Ian McEwan is recognised by many to be one of the finest writers alive today, and has been described by the Sunday Times as the “supreme novelist of his generation.”
He won the Booker prize for his masterpiece Amsterdam in 1998, and four of his books – Atonement, Enduring Love, The Children Act, On Chesil Beach– have all been adapted for the big screen.
He joins us to discuss his new novel Lessons, which has been called “not only [McEwan’s] most epic book to date” but also “one of, if not, his finest”.
The book spans a lifetime, traversing the end of WW2 right through to the current pandemic and exploring themes of childhood trauma, memory, and history.
When the world is still counting the cost of the Second World War and the Iron Curtain has descended, young Roland Baines’s life is turned upside down. 2,000 miles from his mother’s protective love, stranded at an unusual boarding school, his vulnerability attracts his piano teacher Miriam Cornell, leaving scars as well as a memory of love that will never fade.
Twenty-five years later Roland’s wife mysteriously vanishes, leaving him alone with their baby son. He is forced to confront the reality of his rootless existence. As the radiation from the Chernobyl disaster spreads across Europe he begins a search for answers that looks deep into his family history and will last for the rest of his life.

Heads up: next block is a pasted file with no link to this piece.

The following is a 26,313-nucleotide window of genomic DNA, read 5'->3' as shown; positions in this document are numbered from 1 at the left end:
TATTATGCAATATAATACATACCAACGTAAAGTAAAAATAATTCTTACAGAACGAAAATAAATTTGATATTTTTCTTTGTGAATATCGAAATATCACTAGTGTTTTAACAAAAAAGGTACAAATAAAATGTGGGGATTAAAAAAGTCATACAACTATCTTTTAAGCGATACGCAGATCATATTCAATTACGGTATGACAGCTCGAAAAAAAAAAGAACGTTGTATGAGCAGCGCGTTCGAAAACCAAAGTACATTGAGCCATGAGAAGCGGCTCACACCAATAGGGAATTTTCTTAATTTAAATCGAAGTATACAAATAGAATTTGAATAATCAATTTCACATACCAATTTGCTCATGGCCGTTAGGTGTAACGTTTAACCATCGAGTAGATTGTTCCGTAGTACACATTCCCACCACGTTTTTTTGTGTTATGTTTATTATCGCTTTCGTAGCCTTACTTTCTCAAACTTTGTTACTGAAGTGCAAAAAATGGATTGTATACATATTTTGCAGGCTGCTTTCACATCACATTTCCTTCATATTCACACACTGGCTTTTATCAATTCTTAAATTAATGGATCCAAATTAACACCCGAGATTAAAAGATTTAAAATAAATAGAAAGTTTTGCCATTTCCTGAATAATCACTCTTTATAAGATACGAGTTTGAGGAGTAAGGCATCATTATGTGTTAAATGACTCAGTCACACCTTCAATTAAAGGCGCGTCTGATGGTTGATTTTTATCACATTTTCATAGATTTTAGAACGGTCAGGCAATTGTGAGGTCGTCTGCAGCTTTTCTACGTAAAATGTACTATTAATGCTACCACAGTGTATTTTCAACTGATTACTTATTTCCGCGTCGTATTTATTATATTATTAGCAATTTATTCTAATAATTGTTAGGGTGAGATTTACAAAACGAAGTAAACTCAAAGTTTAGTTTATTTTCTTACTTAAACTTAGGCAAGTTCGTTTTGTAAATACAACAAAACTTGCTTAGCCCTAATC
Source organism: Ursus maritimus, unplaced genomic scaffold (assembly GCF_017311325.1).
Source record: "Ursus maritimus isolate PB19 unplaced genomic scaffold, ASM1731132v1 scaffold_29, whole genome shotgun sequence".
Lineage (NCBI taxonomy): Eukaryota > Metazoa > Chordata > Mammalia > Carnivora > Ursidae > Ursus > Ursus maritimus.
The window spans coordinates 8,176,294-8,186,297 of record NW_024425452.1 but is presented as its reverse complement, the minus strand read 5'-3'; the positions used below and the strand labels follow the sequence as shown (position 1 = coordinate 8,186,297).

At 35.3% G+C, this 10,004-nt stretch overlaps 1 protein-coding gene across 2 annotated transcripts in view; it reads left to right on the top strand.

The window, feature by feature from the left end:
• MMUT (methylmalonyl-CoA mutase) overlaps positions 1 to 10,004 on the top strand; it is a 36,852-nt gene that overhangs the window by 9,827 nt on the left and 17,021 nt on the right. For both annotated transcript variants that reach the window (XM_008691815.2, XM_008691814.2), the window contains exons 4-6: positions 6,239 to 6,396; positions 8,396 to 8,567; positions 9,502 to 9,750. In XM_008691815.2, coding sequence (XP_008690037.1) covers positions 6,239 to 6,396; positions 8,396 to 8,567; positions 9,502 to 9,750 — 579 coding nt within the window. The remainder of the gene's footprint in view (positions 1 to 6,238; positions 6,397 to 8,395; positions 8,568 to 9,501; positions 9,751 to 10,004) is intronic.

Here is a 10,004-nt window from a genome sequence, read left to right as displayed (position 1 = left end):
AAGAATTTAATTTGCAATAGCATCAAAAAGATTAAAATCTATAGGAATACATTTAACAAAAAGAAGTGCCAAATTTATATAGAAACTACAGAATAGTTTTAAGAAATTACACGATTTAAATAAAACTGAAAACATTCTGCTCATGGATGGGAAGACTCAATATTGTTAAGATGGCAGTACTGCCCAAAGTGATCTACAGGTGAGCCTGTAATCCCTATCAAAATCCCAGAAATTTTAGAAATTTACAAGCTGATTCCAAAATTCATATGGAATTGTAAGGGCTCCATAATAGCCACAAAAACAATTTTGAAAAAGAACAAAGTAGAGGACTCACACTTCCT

From the Suez and Cuban Missile crises, the fall of the Berlin Wall to the Covid pandemic and climate change, Roland sometimes rides with the tide of history but more often struggles against it. Haunted by lost opportunities, he seeks solace through every possible means – literature, travel, friendship, drugs, sex and politics. A profound love is cut tragically short. Then, in his final years, he finds love again in another form. His journey raises important questions. Can we take full charge of the course of our lives without damage to others? How do global events beyond our control shape our lives and our memories? And what can we learn from the traumas of the past?
Epic, mesmerising and deeply humane, Lessons is a chronicle for our times – a powerful meditation on history and contingency through the prism of one man’s lifetime.
Please note, your first entrance voucher will include a copy of the book, and the second will cost £10 (also redeemable against a second book if you would like).